. A SiO2 wedge with apex angle of 3° was attached to backside surface of the SiO2 substrate via refractive-index-matching oil in order to reduce the influence of undesirable reflection from the backside surface. A TE-polarized beam of 1 mm diameter from a tunable laser diode (LD) was normally irradiated on the fabricated device through a beam splitter, so that the incident beam was regarded as a plane wave on the GMRG area. The images of the transmitted and reflected waves were observed by charge-coupled device (CCD) cameras through an objective (NA = 0.55) and a camera lens (Nikkon Micro-NIKKOR 55 mm f/2.8), respectively. The relative efficiencies of transmission and reflection of the CRIGF were estimated from the images observed on the GMRG part. Figure 6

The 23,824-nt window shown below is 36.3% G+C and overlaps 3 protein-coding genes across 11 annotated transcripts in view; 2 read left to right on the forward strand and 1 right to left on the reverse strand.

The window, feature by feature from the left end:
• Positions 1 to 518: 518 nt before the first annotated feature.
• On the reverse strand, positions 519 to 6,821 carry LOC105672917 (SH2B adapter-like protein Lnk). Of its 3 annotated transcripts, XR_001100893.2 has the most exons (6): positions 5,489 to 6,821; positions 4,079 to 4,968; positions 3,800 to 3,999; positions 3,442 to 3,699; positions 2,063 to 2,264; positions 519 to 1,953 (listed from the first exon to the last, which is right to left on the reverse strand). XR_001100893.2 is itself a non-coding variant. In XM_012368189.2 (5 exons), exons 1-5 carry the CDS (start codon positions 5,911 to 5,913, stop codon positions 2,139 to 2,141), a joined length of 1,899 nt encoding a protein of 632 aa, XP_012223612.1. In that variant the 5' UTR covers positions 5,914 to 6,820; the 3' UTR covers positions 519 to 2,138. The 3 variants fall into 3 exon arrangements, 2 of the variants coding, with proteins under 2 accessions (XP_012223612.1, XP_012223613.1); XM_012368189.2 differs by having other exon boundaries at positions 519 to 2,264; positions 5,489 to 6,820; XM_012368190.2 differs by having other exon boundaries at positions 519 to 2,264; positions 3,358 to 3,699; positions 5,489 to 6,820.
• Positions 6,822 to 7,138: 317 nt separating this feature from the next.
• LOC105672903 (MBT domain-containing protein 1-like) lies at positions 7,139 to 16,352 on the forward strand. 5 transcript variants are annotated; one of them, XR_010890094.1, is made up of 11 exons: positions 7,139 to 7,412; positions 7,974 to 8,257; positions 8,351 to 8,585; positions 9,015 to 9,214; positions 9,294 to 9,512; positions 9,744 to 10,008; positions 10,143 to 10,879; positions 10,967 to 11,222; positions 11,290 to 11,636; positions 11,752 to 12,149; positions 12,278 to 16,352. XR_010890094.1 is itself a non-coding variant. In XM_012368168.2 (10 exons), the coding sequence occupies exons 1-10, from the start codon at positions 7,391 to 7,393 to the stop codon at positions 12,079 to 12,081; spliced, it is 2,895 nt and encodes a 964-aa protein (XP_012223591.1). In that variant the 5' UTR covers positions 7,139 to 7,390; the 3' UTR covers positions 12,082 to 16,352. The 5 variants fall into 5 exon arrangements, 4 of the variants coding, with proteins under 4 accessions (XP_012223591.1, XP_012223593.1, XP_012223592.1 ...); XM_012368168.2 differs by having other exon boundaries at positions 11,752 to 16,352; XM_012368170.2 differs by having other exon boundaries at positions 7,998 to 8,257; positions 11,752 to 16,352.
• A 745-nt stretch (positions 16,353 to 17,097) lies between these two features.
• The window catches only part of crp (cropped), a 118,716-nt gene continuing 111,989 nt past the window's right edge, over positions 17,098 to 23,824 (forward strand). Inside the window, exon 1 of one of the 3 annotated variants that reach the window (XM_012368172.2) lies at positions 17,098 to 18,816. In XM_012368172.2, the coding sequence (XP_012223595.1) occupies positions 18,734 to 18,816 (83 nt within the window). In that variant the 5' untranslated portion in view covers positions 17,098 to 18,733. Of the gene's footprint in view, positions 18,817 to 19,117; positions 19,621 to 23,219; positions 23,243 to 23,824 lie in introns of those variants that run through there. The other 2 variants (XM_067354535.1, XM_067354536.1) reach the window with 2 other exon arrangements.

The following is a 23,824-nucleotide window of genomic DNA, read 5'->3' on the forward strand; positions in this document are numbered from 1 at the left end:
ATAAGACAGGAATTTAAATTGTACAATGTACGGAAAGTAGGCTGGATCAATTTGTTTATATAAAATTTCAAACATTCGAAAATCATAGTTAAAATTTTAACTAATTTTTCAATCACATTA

Fig. 6 Measured wavelength dependence of (a) transmission and (b) reflection for the fabricated CRIGF with 50 μm aperture.